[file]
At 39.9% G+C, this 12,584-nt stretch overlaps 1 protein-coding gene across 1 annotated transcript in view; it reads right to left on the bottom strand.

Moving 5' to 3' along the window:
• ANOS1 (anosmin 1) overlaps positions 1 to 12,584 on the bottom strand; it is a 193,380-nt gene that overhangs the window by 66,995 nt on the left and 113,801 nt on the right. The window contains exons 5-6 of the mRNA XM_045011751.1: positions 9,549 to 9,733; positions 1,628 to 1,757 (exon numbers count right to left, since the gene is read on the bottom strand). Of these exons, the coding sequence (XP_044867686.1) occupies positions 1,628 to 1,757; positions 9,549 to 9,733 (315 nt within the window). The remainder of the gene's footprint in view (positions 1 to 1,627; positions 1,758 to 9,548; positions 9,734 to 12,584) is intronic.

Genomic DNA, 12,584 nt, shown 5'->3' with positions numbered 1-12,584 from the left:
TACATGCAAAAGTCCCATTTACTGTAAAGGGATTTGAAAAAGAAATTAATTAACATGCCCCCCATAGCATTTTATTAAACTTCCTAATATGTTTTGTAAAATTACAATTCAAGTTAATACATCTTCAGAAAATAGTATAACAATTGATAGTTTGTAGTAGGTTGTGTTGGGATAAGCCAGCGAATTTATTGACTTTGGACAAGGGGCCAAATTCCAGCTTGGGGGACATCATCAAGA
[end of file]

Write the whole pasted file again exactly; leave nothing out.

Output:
At 39.9% G+C, this 12,584-nt stretch overlaps 1 protein-coding gene across 1 annotated transcript in view; it reads right to left on the bottom strand.

Moving 5' to 3' along the window:
• ANOS1 (anosmin 1) overlaps positions 1 to 12,584 on the bottom strand; it is a 193,380-nt gene that overhangs the window by 66,995 nt on the left and 113,801 nt on the right. The window contains exons 5-6 of the mRNA XM_045011751.1: positions 9,549 to 9,733; positions 1,628 to 1,757 (exon numbers count right to left, since the gene is read on the bottom strand). Of these exons, the coding sequence (XP_044867686.1) occupies positions 1,628 to 1,757; positions 9,549 to 9,733 (315 nt within the window). The remainder of the gene's footprint in view (positions 1 to 1,627; positions 1,758 to 9,548; positions 9,734 to 12,584) is intronic.

Genomic DNA, 12,584 nt, shown 5'->3' with positions numbered 1-12,584 from the left:
TACATGCAAAAGTCCCATTTACTGTAAAGGGATTTGAAAAAGAAATTAATTAACATGCCCCCCATAGCATTTTATTAAACTTCCTAATATGTTTTGTAAAATTACAATTCAAGTTAATACATCTTCAGAAAATAGTATAACAATTGATAGTTTGTAGTAGGTTGTGTTGGGATAAGCCAGCGAATTTATTGACTTTGGACAAGGGGCCAAATTCCAGCTTGGGGGACATCATCAAGA